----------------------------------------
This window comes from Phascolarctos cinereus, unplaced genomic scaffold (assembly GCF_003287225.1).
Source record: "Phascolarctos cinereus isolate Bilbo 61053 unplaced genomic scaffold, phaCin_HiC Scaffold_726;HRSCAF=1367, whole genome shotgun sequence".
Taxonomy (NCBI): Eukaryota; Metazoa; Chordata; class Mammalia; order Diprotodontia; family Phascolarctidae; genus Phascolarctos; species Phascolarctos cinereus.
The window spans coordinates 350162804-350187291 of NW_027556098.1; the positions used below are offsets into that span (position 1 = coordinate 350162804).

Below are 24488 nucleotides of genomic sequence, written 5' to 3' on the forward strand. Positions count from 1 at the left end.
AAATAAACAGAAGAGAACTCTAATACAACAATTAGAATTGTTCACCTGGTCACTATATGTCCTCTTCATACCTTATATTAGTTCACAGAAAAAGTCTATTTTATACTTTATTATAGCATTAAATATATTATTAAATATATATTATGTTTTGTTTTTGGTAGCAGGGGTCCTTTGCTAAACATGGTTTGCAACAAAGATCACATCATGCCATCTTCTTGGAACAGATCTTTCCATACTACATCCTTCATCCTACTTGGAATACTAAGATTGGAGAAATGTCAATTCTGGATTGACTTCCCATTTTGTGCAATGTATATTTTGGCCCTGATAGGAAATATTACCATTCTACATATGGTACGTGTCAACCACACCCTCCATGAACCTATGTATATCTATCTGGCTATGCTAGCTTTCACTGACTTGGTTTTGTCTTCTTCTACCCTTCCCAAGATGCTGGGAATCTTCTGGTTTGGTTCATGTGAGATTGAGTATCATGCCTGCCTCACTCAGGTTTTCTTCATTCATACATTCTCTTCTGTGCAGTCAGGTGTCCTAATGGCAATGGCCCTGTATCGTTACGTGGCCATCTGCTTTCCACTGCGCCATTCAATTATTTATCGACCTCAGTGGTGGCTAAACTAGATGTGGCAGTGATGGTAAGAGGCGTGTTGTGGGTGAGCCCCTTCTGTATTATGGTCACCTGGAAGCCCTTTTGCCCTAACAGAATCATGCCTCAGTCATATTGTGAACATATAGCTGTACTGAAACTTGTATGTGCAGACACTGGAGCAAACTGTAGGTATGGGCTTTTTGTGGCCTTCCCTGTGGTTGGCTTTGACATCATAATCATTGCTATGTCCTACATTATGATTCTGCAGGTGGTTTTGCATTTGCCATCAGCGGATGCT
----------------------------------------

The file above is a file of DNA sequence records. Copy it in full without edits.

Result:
This window comes from Phascolarctos cinereus, unplaced genomic scaffold (assembly GCF_003287225.1).
Source record: "Phascolarctos cinereus isolate Bilbo 61053 unplaced genomic scaffold, phaCin_HiC Scaffold_726;HRSCAF=1367, whole genome shotgun sequence".
Taxonomy (NCBI): Eukaryota; Metazoa; Chordata; class Mammalia; order Diprotodontia; family Phascolarctidae; genus Phascolarctos; species Phascolarctos cinereus.
The window spans coordinates 350162804-350187291 of NW_027556098.1; the positions used below are offsets into that span (position 1 = coordinate 350162804).

Below are 24488 nucleotides of genomic sequence, written 5' to 3' on the forward strand. Positions count from 1 at the left end.
AAATAAACAGAAGAGAACTCTAATACAACAATTAGAATTGTTCACCTGGTCACTATATGTCCTCTTCATACCTTATATTAGTTCACAGAAAAAGTCTATTTTATACTTTATTATAGCATTAAATATATTATTAAATATATATTATGTTTTGTTTTTGGTAGCAGGGGTCCTTTGCTAAACATGGTTTGCAACAAAGATCACATCATGCCATCTTCTTGGAACAGATCTTTCCATACTACATCCTTCATCCTACTTGGAATACTAAGATTGGAGAAATGTCAATTCTGGATTGACTTCCCATTTTGTGCAATGTATATTTTGGCCCTGATAGGAAATATTACCATTCTACATATGGTACGTGTCAACCACACCCTCCATGAACCTATGTATATCTATCTGGCTATGCTAGCTTTCACTGACTTGGTTTTGTCTTCTTCTACCCTTCCCAAGATGCTGGGAATCTTCTGGTTTGGTTCATGTGAGATTGAGTATCATGCCTGCCTCACTCAGGTTTTCTTCATTCATACATTCTCTTCTGTGCAGTCAGGTGTCCTAATGGCAATGGCCCTGTATCGTTACGTGGCCATCTGCTTTCCACTGCGCCATTCAATTATTTATCGACCTCAGTGGTGGCTAAACTAGATGTGGCAGTGATGGTAAGAGGCGTGTTGTGGGTGAGCCCCTTCTGTATTATGGTCACCTGGAAGCCCTTTTGCCCTAACAGAATCATGCCTCAGTCATATTGTGAACATATAGCTGTACTGAAACTTGTATGTGCAGACACTGGAGCAAACTGTAGGTATGGGCTTTTTGTGGCCTTCCCTGTGGTTGGCTTTGACATCATAATCATTGCTATGTCCTACATTATGATTCTGCAGGTGGTTTTGCATTTGCCATCAGCGGATGCT